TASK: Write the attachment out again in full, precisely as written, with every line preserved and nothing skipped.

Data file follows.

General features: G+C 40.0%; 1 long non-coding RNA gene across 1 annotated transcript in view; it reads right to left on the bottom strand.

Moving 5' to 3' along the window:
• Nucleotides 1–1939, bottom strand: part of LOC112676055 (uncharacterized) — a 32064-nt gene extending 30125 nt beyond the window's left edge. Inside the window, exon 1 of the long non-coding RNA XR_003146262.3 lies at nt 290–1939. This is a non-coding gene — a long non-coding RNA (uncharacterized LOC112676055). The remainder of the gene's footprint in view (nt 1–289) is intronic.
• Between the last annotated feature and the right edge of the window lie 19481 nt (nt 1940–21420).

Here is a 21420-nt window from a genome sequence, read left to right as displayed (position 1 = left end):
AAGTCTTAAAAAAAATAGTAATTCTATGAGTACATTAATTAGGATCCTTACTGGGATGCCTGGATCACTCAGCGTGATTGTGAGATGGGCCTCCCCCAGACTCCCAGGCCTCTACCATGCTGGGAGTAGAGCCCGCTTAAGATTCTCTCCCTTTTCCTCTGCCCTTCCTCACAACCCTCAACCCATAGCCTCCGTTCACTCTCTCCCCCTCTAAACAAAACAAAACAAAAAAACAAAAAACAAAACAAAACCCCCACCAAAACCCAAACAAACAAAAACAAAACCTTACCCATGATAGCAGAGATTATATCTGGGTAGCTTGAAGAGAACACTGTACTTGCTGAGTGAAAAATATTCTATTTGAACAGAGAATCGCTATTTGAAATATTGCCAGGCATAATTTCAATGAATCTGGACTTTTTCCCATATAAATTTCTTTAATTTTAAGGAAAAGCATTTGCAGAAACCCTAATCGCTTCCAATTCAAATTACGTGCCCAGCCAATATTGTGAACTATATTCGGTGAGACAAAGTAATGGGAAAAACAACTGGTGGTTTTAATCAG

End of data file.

General features: G+C 40.0%; 1 long non-coding RNA gene across 1 annotated transcript in view; it reads right to left on the bottom strand.

Moving 5' to 3' along the window:
• Nucleotides 1–1939, bottom strand: part of LOC112676055 (uncharacterized) — a 32064-nt gene extending 30125 nt beyond the window's left edge. Inside the window, exon 1 of the long non-coding RNA XR_003146262.3 lies at nt 290–1939. This is a non-coding gene — a long non-coding RNA (uncharacterized LOC112676055). The remainder of the gene's footprint in view (nt 1–289) is intronic.
• Between the last annotated feature and the right edge of the window lie 19481 nt (nt 1940–21420).

Here is a 21420-nt window from a genome sequence, read left to right as displayed (position 1 = left end):
AAGTCTTAAAAAAAATAGTAATTCTATGAGTACATTAATTAGGATCCTTACTGGGATGCCTGGATCACTCAGCGTGATTGTGAGATGGGCCTCCCCCAGACTCCCAGGCCTCTACCATGCTGGGAGTAGAGCCCGCTTAAGATTCTCTCCCTTTTCCTCTGCCCTTCCTCACAACCCTCAACCCATAGCCTCCGTTCACTCTCTCCCCCTCTAAACAAAACAAAACAAAAAAACAAAAAACAAAACAAAACCCCCACCAAAACCCAAACAAACAAAAACAAAACCTTACCCATGATAGCAGAGATTATATCTGGGTAGCTTGAAGAGAACACTGTACTTGCTGAGTGAAAAATATTCTATTTGAACAGAGAATCGCTATTTGAAATATTGCCAGGCATAATTTCAATGAATCTGGACTTTTTCCCATATAAATTTCTTTAATTTTAAGGAAAAGCATTTGCAGAAACCCTAATCGCTTCCAATTCAAATTACGTGCCCAGCCAATATTGTGAACTATATTCGGTGAGACAAAGTAATGGGAAAAACAACTGGTGGTTTTAATCAG